There are a thousand scenes from Born Confused worth spending an essay on for the fifteenth anniversary of its publication. Scenes that cracked me up, made me think, made me want to scream in frustration (Oh Gwyn!), or that made me laugh until I couldn’t breathe (the pot-smoking one will always be one of my favorite scenes in all of YA, when Dimple is high, philosophizing, and under the bed). Then there are the umpteen, unforgettable, enviably romantic moments between Dimple and dreamy Karsh.

[Read Related: #BornConfused15: Tanuja Desai Hidier’s ‘Dimple Lala’ Opened Doors for Young South Asian Characters]

But the one I quote above is the one I always come back to.

Dimple’s relationship with her father killed me, still kills me. I couldn’t even quote it here without getting weepy. I am sniffling as I write this.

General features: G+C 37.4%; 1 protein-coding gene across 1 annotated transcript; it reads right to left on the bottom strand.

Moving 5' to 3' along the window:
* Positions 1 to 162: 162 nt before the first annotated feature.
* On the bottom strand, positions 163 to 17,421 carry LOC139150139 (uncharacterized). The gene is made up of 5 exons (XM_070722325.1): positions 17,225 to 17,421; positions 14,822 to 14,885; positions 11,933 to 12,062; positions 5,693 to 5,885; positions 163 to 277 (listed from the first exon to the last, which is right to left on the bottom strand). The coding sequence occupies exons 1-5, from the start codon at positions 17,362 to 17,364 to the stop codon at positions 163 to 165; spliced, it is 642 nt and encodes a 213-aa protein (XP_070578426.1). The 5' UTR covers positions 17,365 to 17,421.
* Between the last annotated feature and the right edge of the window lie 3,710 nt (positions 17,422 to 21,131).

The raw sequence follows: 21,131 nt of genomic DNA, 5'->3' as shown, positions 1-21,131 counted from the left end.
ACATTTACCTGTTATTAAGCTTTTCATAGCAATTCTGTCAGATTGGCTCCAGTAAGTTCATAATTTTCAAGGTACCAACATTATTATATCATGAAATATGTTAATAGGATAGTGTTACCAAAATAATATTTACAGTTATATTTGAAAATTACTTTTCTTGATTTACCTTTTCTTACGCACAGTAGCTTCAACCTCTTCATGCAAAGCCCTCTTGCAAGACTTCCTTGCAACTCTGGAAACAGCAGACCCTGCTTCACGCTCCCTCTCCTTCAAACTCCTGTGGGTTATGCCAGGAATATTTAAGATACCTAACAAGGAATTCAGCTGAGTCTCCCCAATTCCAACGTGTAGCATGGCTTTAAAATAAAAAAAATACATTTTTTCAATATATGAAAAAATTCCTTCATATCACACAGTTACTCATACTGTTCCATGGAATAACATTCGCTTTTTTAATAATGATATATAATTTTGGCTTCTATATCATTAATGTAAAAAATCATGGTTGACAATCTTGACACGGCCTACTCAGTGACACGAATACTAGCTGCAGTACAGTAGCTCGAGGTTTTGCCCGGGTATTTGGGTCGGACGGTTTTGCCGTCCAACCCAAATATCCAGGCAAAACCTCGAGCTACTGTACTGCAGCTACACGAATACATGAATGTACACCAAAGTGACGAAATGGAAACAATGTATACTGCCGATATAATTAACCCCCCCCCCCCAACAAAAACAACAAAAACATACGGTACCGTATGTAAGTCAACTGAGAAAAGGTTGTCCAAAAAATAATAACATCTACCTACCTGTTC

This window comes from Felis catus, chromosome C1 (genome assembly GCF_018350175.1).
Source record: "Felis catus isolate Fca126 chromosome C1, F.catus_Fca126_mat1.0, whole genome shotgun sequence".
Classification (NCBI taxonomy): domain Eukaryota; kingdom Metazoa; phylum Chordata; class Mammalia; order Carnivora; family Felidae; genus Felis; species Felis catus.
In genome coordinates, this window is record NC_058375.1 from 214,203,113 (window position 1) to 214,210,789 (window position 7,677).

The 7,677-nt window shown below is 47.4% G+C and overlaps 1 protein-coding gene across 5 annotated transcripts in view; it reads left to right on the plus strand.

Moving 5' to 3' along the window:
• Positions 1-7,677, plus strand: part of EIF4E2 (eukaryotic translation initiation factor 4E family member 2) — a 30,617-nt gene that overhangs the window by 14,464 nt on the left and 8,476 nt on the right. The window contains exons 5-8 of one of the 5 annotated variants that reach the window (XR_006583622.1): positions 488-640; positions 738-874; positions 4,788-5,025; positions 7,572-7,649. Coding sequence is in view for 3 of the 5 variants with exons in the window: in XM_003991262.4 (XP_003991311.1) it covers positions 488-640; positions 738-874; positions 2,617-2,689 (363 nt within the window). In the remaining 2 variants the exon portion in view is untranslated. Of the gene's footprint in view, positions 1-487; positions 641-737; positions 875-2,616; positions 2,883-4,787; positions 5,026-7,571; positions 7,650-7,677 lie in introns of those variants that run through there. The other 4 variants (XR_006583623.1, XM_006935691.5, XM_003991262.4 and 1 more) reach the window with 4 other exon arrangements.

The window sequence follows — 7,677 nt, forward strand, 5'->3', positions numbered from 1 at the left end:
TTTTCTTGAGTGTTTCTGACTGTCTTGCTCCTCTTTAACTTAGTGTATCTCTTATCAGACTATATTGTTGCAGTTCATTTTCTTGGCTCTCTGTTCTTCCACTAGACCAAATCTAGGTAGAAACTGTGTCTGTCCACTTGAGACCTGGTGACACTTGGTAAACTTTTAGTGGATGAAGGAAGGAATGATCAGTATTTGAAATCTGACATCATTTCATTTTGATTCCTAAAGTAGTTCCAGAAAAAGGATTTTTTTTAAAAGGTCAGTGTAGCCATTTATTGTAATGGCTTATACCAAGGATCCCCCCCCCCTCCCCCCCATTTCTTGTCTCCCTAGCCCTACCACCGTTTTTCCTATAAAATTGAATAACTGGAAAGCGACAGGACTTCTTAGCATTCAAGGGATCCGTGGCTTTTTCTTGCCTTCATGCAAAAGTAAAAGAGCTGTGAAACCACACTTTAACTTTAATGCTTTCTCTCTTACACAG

In Dimple’s constant struggle with her parents, to be both American and Indian, to somehow reconcile these two parts of who she is, Tanuja captures something deeply painful and complicated about the lives of so many families, where old-world parents are trying to raise children to be American in ways they never were and never will be—while at the same time somehow holding their children back from the ways that American life scares and upsets them. Most scary of all, of course, is the part where children “becoming American” rises like a wall that parents don’t know how to scale. As Dimple’s father expresses so movingly, raising Dimple in America meant he’d lose her that much more quickly.